______
    Email address maintained for newsgroup use only, and not regularly
    monitored.. Messages sent to it may not be read for several weeks.
    PLEASE REPLY TO NEWSGROUP!
     
    Roger Mills, May 8, 2006
    #3
  4. mamadu

    Notan Guest

    Heat... A battery's worst enemy.

    By leaving the battery constantly connected, while on AC, you're exposing
    the battery to unnecessary heat, thereby shortening its life.

    Notan
     
    Notan, May 8, 2006
    #4
  5. mamadu

    M.I.5¾ Guest

    If this group had an FAQ, this would be in it.

    There is no official rationale as such. On the surface there is no reason
    why a battery should have a short life when used in this manner. Anecdotal
    evidence suggests otherwise.

    Many speculate that the battery is overcharged, but this is clearly not the
    case. A very large fireball betrays an overcharged battery. No, the
    problem is that the battery is often located near heat producing components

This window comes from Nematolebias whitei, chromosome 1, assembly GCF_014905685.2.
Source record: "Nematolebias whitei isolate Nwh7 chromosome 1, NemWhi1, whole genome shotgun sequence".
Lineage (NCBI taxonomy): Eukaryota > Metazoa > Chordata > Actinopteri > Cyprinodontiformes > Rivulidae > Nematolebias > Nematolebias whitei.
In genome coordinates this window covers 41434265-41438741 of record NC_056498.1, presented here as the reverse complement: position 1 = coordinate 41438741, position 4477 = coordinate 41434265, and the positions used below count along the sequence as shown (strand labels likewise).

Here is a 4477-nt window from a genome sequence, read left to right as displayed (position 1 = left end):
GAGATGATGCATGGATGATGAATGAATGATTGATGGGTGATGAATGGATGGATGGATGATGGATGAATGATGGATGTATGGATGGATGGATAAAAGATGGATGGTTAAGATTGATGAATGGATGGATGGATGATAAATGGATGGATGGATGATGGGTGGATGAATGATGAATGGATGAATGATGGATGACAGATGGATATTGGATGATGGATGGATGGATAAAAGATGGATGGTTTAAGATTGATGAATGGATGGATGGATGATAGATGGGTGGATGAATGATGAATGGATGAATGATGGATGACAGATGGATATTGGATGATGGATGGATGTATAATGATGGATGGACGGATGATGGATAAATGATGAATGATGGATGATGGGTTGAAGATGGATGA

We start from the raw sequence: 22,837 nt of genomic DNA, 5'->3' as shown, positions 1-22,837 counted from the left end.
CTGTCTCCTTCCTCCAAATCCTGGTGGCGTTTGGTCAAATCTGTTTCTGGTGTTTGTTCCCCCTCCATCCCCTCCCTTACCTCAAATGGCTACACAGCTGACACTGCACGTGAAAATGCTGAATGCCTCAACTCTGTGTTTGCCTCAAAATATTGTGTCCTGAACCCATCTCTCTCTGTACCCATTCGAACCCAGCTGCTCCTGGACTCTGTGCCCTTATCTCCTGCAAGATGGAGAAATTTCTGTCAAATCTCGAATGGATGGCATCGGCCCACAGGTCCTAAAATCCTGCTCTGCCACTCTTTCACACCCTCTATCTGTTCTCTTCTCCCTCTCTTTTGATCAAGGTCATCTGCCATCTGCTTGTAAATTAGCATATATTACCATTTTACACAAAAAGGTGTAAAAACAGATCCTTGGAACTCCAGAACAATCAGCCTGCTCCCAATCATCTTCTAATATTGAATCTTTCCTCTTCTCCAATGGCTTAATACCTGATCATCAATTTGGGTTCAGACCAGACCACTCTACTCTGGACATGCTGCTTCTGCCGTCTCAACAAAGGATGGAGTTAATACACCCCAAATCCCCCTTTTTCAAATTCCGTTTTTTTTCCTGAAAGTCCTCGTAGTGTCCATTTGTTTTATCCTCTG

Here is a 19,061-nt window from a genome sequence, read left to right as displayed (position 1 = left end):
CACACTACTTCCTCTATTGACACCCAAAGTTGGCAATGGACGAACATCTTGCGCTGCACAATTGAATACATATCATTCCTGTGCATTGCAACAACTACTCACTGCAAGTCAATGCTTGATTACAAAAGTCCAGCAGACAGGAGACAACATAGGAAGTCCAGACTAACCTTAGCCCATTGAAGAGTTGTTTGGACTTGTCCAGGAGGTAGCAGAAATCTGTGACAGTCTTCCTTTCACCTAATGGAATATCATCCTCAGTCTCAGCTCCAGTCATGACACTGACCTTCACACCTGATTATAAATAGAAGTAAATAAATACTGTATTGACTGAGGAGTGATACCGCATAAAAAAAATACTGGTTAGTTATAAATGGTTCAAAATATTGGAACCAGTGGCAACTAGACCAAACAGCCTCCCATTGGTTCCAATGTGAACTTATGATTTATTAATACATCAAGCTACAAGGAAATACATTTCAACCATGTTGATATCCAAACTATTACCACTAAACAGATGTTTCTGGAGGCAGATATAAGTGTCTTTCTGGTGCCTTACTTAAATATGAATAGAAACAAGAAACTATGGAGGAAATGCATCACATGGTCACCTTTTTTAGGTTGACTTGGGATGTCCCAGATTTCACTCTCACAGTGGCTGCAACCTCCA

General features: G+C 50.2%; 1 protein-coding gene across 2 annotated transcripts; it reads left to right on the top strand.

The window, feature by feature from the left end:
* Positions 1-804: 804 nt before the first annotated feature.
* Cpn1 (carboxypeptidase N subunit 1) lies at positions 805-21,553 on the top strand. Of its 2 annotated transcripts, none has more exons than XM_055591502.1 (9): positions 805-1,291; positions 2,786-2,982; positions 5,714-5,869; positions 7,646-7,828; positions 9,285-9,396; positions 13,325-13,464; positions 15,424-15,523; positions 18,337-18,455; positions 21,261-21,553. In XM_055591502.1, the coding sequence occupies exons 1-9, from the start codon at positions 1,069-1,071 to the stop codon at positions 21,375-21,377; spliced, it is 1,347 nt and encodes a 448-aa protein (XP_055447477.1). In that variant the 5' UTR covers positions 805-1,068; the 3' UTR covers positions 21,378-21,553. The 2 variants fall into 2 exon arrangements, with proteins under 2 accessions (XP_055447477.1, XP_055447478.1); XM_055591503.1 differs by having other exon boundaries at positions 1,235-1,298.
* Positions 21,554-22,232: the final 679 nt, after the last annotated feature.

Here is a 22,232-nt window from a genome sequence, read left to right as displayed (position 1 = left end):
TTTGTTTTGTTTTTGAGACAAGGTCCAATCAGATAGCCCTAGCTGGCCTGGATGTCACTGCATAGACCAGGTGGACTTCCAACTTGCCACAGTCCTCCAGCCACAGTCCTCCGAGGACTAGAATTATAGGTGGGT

(of which there are many). Lithium-ion batteries hate even moderate amounts
    of heat. In fact they even prefer to be stored in a refrigerator (but not a
    freezer) rather than kept at room temperature. Laptop designs vary as to how
    much heat the battery is subject to, hence the wide range of claims as to
    how long the battery lasts before expiring.

    3 years is actually quite good. There are laptop designs where the battery
    is not near any heat producing parts at all and they don't seem to have any
    problems, others get quite warm and expire in under a year. The oldest
    Lithium-ion battery that I possess is 12 years old, has never been heated,
    and still has more or less it's full capacity. I have another that is 10
    years old and although it never indicates more than 80% charged, still seems
    to deliver more or less, its original capacity.
     
    M.I.5¾, May 8, 2006
    #5
  6. mamadu

    mamadu Guest

    "If you want a UPS, why not buy one. For a laptop, a suitable UPS can
    be had
    for as little as $30"

    You know of a UPS which is portable and costs about 30$?

    Could you please post a link?

    Thanks,

    M/
     
    mamadu, May 9, 2006
    #6
  7. mamadu

    Paul Rubin Guest

    Paul Rubin, May 9, 2006